Hundreds of Fireflies
by Brad Leithauser
Knopf, 71 pp., $11.50
Monolithos: Poems, 1962 and 1982
by Jack Gilbert
Knopf, 93 pp., $11.50
Stylization is easy to see in the visual arts. The deer on the belt buckle is recognizably a deer, but it has been curved into an oval shape, its legs bent under its body, its neck elongated and tucked toward its breast, its shoulders folded to conform to the left side of the buckle, its flanks curved to align themselves with the right side. It is a deer, but no deer was ever seen to curl itself up in so symmetrical a way; and yet the forms have not been stretched out of plausibility entirely. They touch the limits of contortion without looking contorted. On the facades of Gothic cathedrals the vertical body of the saint is still a body, though stretched and stylized into something resembling a column. In visual forms, the mimetic is subdued to the geometric with such grace that the geometric seems almost an invention of the mimetic—as though the deer had found an oval way of being a deer, the saint a columnar way of being a body.
The best stylization seems a happy inclination of the matter, as a griffon voluntarily appears to creep its way into an illuminated letter, or as the Magi crowd willingly into the capital of a pillar. A stylization uncooperated-in by matter seems an order imposed, not discovered. There are bad stylizations as well as good ones, but it is a matter of taste to distinguish between them; and what is difficult in the visual arts becomes even more problematic in poetry.
In the first place, stylization is far less well defined in the verbal arts. The most obvious forms of it (rhyme and meter) have naturally been the easiest, and usually the least profitable, to discuss. Any literate person can be taught to write in competent meter and rhyme, and all the most forgettable poetry of past ages has been written in acceptable prosodic and stanzaic forms. To discuss how poetry discovers a stylization of its matter we must step beyond rhyme and meter and ask what the subject matter is in a given poem, and into what captivating distortion it (like the deer or the saint, the griffon or the Magi) has been cast. The distortion can be brought about by untoward images (evening “like a patient etherised upon a table”), by sudden conflation of categories (“my daughter and my ducats”), by delphic remarks (“The only emperor is the emperor of ice cream”), by parody (“My mistress’ eyes are nothing like the sun”), by any number of odd angles.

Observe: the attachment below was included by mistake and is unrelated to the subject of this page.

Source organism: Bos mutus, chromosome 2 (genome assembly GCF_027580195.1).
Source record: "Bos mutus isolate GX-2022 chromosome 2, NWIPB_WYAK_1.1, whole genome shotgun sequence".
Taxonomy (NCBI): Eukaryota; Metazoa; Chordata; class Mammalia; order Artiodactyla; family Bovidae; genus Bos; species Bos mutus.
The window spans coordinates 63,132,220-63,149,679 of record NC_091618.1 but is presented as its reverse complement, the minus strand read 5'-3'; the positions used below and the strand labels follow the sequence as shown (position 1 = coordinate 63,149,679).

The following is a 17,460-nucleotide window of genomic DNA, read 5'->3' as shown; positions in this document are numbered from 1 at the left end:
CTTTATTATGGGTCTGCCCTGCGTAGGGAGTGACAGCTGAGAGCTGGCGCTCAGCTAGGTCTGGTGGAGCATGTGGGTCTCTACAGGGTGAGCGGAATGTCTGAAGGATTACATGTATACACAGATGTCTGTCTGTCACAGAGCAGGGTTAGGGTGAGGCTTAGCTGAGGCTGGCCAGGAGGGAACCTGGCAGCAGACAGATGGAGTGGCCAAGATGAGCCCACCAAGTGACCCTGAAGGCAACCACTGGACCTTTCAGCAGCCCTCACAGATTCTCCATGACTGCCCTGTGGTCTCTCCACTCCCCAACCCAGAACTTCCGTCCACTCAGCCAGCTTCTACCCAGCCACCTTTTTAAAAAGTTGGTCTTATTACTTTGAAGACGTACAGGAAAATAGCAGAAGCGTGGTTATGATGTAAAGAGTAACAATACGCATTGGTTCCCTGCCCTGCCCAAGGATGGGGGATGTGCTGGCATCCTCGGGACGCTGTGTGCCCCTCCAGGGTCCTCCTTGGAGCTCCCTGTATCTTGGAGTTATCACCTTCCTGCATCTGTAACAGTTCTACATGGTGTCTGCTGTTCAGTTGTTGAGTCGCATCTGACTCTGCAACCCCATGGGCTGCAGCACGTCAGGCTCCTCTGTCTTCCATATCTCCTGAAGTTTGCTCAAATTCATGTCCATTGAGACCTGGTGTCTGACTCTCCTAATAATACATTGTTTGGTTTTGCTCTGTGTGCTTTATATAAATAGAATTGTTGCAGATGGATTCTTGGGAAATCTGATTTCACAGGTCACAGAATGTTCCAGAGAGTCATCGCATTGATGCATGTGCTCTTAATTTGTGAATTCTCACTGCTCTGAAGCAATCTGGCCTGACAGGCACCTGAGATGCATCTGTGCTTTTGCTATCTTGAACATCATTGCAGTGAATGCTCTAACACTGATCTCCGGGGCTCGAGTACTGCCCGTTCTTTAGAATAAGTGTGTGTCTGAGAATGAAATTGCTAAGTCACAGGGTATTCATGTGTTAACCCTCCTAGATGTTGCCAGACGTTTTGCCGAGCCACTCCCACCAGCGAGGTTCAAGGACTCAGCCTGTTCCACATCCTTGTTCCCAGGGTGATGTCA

The experienced reader feels at once the presence of stylization in a work and is pleased by it, without necessarily being able either to describe or define it. A good part of what critics do is to find words for the degree and kind of stylization they perceive. And since the matter of lyric poetry is always and everywhere the same (time passes, experience teaches, I am young, I am old, nature is beautiful, he loves me …